Raymond Barion, Eva Berendes, Barbara Kasten, Graham Little, Tobias Rehberger as well as designers of theMemphis group
Curator: Julia Höner
Duration: Oktober 29, 2016 to February 11, 2017
The movement Memphis founded by the Milanese Ettore Sottsass in 1981 overturned the rigid style and cool aura of the industrial design of that time. In previous decades the fascination with sober forms, beyond reference to the human being, was predominant. Memphis, in turn, marked the culmination of a development that had emancipated itself from the traditional International Style of Modernism since the 1970s, establishing a new radical and provocative aesthetics. Colorful designs featuring decorative elements aimed at uncoupling design from its functional character and industrial standardization in order to extend the scope for the individual expression of designers. Aesthetic categories like quotation, a dissecting view onto history and the practice of blending diverse cultural traditions revealed a new understanding of authorship – resembling a pool of multiple influences. Employing methods of assemblage or the simulation of materiality, and an emphasis on everyday life and unconventional materials as a creative reservoir underline the proximity of Memphis to art.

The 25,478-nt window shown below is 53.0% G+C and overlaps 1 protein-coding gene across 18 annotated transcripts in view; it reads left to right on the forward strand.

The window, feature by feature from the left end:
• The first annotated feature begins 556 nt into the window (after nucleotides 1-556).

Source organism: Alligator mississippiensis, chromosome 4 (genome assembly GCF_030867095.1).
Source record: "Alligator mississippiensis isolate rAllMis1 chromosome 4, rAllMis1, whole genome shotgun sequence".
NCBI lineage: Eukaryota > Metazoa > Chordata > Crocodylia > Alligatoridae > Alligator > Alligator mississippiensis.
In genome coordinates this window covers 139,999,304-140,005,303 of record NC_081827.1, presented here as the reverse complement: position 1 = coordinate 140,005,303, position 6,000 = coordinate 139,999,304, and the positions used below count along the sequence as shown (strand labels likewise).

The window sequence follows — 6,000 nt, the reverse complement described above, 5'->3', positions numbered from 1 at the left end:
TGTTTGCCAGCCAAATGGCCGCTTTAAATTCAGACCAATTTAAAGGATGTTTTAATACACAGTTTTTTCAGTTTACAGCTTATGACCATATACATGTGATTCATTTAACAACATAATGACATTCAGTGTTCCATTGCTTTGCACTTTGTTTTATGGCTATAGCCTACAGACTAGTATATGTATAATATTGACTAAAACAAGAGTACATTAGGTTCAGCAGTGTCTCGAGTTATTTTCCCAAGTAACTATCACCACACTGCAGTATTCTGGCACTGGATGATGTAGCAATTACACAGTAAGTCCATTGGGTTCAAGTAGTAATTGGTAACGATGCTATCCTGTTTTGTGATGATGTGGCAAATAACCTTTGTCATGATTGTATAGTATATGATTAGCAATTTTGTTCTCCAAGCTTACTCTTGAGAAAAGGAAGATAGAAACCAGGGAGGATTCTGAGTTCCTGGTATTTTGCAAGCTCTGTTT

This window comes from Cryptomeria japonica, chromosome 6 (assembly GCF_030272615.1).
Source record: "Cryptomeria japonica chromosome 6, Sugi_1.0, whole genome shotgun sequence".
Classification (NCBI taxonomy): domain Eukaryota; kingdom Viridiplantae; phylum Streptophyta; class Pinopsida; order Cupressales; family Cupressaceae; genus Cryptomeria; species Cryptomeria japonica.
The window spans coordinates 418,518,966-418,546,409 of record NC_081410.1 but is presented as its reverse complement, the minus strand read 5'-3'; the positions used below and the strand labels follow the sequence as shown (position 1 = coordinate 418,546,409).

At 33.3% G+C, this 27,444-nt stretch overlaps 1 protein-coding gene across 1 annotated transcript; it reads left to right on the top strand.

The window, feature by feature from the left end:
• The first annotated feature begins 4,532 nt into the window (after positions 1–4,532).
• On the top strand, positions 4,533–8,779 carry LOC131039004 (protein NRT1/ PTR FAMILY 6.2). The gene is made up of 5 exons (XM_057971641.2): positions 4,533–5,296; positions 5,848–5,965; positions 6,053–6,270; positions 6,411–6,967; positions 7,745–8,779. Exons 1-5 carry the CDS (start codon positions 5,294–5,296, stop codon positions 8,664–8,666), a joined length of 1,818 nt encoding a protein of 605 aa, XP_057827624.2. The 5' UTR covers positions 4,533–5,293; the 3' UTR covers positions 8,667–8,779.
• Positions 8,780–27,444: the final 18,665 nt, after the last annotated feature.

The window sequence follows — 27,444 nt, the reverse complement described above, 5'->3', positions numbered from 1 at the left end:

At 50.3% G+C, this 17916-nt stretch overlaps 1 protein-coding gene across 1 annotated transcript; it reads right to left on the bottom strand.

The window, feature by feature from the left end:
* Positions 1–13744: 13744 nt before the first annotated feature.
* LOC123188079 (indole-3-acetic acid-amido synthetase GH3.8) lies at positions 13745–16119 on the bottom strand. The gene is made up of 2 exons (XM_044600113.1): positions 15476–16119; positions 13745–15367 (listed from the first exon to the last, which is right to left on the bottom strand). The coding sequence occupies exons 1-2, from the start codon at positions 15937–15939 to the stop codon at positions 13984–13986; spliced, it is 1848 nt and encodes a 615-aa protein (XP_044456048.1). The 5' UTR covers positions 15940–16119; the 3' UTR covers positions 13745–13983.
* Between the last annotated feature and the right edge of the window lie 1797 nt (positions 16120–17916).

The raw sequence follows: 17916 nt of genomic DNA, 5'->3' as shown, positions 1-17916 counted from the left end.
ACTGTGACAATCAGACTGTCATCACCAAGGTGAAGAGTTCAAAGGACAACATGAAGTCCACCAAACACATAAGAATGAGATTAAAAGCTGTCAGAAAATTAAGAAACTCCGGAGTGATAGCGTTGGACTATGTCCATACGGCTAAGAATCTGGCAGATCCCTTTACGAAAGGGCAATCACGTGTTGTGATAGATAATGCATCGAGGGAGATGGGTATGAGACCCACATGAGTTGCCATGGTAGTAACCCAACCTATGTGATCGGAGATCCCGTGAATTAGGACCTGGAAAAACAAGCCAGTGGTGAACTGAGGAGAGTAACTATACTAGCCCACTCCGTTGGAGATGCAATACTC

The exhibition in KAI 10 links the creative universe of Memphis to works of contemporary art. The aim is to examineMemphis’ role as a creative counterfort and a basis for artistic thinking, highlighting its relevance for visual artists until today. Theoretically reinforced by the ideas of Postmodernism, Memphis developed design into a reference-bound play of signs and symbols. This is echoed in the work of the artists in this show who also put a great emphasize on creating illusionistic surfaces that transcend the materiality and form of the objects and images.
The range of topics and motifs of the artists invited for the exhibition corresponds with the creative vocabulary ofMemphis. The artistic works include, for example, photographs which transform architecture into a dramatically charged composition of light and shade and other visual effects (Barbara Kasten). In addition, minimalistic spatial bodies with lavishly decorated surfaces (Graham Little) are being presented. In a similar way, artist Eva Berendes is interested in the aesthetic vocabulary of everyday objects and uses the everyday surface designs as touchstones for her own installative works. In paintings of subjective fictional spaces, allusions to debates on public space and the building culture of our present times (Raymond Barion) are prevalent. These are placed next to objects which just as well could have been conceived by an industrial designer and which allow new forms of usage but also an aesthetic reception of everyday things (Tobias Rehberger).